CAMP SHELBY, Miss. (Army News Service, March 29, 2013) -- Florida National Guard Soldiers are in the final training phase of the unit's mobilization. In a matter of weeks, they will deploy to Qatar to conduct security operations missions there.

The unit recently participated in a culminating training exercise designed by trainer/mentor personnel assigned to the 177th Armored Brigade, First Army Division East.

Capt. Justin B. Baxter, company commander for Security Force Alpha, 3rd Battalion, 116th Field Artillery, said he's confident his Soldiers are ready to provide security force support in the area. Assessments from trainer/mentor personnel support his conclusion.

"Overall, the unit did outstanding in their battle tracking and execution of drills," said Sgt. 1st Class Anthony T. Coleman, a trainer/mentor.

"The medics and other personnel were very on-point in the casualty evacuation exercises," Coleman said. "Their awareness of the regulations and willingness to train for standard and not for time, was very impressive."

The 3rd Bn., 116th FA accomplished pre-mobilization training through monthly drills, as well as completing an additional 60 days of training in one year to prepare the battalion for their deployment. The battalion's Soldiers were successful at accomplishing the requirements before they arrived at Camp Shelby for post-mobilization training.

"The biggest challenge we faced was preparing for deployment in a short time frame," said Sgt. Thomas F. Lloyd III. "We started our pre-mobilization training early in 2012."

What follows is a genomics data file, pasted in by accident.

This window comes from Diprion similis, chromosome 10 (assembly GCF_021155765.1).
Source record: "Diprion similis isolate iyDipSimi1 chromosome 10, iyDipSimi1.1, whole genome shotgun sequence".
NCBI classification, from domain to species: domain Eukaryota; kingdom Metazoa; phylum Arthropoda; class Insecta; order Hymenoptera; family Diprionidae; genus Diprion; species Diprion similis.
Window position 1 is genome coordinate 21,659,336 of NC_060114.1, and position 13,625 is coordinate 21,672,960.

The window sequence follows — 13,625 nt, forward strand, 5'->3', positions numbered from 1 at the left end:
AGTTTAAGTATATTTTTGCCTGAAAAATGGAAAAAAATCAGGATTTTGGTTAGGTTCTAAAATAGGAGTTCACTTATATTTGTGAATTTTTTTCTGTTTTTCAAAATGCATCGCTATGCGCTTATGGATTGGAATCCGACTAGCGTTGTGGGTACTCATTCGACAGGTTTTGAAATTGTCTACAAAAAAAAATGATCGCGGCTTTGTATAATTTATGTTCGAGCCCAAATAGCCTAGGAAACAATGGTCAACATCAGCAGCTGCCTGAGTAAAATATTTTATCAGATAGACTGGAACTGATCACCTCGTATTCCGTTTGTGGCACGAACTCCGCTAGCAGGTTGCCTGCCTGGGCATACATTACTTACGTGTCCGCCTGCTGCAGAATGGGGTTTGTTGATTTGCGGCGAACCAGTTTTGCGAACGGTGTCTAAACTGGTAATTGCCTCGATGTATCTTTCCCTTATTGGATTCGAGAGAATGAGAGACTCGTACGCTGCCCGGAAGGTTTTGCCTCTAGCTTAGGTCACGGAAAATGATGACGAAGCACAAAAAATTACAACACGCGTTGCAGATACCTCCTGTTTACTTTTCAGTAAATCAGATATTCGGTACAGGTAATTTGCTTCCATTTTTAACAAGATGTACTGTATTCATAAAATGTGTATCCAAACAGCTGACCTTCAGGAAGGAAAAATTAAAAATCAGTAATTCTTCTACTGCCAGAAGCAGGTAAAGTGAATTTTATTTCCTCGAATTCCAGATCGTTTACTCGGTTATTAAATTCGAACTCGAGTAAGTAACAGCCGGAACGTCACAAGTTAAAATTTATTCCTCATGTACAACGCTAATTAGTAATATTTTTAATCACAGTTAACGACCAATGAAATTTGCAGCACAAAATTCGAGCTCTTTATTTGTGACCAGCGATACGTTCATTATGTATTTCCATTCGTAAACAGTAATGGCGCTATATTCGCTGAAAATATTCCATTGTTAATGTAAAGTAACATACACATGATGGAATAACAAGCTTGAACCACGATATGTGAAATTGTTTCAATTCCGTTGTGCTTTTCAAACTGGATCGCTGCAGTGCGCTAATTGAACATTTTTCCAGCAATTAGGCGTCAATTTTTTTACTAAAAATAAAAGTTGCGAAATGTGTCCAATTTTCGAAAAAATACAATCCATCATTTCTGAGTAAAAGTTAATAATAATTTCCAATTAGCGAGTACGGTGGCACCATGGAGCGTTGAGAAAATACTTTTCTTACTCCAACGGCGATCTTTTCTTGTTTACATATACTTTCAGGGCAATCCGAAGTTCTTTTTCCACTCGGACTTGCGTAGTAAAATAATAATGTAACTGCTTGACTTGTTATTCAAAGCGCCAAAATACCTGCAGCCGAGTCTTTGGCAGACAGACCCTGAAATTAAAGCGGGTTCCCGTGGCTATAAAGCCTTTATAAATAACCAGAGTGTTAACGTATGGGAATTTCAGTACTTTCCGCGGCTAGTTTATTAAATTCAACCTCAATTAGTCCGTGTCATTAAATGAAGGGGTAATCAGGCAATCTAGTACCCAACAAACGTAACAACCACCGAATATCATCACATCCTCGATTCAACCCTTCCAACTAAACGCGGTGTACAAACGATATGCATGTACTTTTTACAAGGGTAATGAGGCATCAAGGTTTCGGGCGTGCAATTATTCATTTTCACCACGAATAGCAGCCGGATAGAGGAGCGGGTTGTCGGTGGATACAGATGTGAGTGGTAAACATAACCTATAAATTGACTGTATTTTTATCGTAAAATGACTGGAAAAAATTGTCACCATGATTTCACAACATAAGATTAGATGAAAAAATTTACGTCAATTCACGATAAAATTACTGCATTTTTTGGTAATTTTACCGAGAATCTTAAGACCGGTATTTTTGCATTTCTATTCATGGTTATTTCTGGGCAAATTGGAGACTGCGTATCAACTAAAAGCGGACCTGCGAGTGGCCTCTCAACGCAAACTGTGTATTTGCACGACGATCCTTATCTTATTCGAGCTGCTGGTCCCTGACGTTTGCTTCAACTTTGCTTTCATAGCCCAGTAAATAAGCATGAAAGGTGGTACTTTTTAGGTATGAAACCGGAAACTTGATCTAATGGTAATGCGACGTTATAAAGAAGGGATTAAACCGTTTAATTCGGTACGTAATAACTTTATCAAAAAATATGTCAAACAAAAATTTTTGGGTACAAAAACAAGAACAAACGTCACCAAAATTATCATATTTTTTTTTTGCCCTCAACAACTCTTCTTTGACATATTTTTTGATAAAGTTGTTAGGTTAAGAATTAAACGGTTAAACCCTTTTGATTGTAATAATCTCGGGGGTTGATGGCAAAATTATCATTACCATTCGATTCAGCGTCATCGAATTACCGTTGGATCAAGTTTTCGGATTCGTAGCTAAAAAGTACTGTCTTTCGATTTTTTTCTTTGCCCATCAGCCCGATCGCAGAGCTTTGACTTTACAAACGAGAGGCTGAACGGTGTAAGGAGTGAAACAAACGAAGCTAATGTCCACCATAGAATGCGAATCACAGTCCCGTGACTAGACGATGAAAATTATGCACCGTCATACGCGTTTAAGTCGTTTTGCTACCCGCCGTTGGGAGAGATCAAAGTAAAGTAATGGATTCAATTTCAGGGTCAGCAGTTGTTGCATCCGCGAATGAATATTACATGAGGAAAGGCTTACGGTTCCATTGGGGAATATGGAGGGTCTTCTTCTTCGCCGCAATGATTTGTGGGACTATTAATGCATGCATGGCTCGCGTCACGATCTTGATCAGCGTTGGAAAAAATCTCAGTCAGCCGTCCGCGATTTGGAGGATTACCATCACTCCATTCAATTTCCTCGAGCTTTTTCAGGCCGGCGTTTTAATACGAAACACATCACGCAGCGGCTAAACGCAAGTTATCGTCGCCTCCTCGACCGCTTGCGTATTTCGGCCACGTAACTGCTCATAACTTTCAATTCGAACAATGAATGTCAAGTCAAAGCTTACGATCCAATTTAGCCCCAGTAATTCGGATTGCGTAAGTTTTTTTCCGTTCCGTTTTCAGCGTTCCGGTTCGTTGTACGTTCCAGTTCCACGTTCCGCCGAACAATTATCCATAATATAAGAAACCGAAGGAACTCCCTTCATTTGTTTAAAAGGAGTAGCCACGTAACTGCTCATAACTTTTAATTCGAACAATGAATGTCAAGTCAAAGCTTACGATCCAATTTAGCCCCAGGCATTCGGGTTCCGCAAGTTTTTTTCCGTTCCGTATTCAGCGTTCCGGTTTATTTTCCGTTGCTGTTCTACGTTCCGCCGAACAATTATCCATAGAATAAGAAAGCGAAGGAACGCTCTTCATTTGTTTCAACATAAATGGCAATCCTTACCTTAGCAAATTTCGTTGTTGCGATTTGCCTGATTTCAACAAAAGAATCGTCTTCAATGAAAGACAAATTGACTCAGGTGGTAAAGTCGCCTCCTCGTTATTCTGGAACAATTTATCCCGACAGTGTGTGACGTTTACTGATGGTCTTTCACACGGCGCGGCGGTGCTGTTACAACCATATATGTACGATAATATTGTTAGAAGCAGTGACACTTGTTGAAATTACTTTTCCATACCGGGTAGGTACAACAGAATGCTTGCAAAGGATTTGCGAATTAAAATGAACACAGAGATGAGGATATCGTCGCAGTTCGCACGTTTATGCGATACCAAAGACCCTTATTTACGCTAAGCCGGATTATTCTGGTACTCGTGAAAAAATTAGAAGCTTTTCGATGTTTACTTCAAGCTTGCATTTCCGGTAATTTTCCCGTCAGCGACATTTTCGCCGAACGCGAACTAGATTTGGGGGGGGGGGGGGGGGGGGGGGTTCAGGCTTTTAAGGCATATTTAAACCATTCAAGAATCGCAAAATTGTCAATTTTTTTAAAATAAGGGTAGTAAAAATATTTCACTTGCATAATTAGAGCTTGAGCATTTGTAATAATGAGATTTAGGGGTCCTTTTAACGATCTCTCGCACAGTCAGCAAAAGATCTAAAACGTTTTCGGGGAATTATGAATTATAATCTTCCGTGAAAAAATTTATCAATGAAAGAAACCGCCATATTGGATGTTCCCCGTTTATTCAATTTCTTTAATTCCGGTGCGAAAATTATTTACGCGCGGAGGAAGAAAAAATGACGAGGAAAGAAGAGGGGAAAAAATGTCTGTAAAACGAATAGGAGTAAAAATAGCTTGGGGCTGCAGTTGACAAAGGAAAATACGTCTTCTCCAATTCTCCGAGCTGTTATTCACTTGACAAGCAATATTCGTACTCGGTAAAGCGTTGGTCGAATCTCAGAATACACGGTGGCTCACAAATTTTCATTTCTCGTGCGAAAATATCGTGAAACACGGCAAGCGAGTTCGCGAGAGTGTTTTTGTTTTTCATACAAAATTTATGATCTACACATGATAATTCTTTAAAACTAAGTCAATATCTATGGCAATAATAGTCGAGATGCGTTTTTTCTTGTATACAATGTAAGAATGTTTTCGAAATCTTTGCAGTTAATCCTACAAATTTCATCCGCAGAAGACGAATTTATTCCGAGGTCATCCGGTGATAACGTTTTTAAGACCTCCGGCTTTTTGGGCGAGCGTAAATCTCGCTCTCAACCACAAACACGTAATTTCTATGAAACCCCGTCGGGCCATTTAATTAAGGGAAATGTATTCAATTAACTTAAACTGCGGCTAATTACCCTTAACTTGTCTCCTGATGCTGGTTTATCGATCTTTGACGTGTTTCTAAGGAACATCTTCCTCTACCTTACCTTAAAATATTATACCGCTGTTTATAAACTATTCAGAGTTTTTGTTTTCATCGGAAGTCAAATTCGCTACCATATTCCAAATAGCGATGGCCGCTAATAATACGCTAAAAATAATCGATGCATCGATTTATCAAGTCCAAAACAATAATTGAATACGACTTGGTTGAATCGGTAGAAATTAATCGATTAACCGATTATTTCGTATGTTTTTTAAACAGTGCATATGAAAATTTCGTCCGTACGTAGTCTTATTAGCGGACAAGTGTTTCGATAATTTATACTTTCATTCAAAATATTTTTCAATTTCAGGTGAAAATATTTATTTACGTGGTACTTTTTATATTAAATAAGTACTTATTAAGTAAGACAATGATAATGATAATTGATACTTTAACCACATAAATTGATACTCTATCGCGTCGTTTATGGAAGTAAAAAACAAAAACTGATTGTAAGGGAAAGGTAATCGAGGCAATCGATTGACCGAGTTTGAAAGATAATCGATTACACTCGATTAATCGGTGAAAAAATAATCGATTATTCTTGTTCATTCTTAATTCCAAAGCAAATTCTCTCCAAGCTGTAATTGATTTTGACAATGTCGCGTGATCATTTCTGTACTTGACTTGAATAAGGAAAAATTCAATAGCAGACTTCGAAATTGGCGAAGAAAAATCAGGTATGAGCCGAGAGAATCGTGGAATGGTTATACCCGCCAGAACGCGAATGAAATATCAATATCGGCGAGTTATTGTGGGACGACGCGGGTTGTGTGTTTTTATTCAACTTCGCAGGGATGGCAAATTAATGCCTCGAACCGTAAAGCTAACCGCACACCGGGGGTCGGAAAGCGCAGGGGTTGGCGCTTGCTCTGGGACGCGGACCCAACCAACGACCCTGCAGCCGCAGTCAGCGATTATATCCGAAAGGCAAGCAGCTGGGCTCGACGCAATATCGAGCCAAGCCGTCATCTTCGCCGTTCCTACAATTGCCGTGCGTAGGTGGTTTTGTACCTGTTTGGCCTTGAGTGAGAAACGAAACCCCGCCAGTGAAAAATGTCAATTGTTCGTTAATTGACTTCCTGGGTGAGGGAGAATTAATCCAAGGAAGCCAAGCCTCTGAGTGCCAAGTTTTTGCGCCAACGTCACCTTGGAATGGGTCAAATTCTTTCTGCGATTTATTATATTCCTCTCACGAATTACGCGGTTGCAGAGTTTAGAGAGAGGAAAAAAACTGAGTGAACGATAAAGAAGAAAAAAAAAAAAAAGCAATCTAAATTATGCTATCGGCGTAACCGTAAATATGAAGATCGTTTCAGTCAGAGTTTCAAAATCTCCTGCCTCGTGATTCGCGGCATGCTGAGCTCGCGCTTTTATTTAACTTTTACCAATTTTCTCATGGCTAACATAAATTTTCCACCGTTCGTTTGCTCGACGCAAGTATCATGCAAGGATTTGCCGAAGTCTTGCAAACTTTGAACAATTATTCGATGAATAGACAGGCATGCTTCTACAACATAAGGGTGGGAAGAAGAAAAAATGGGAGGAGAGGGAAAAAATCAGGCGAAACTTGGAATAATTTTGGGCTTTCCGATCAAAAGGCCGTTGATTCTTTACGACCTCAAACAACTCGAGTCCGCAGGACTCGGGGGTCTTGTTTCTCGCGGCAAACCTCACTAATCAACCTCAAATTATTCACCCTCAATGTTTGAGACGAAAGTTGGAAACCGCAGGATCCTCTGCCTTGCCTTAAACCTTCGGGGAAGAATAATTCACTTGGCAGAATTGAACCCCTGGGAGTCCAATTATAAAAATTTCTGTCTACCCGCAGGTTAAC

"We had a very short turn-around between training on the new weapon system to pre-mobilization," said Lloyd, who works in the operations section.

Prior to pre-mobilization training, the 3rd Bn., 116th FA accomplished weapons conversion training. As part of the time-consuming process, the battalion transitioned from a M270 Multiple Launch Rocket System to the new M142 High Mobility Artillery Rocket System. The M142 High Mobility Artillery Rocket System is a medium tactical vehicle equipped to launch as many as six rockets.

Baxter said the training has been successful and attributes that success to the members of the battalion.

"I am fortunate as a commander to have Soldiers with the battalion who have been on multiple deployments," Baxter said. "Some I deployed to Iraq with in 2005, so I know them personally as well as professionally."

Baxter sees the training experience as a great benchmark for junior enlisted Soldiers embarking on their first deployment.

"There are a lot of other hardships with a deployment than just the combat environment alone," Baxter said. "This by far is a great introduction to what it is like to be deployed."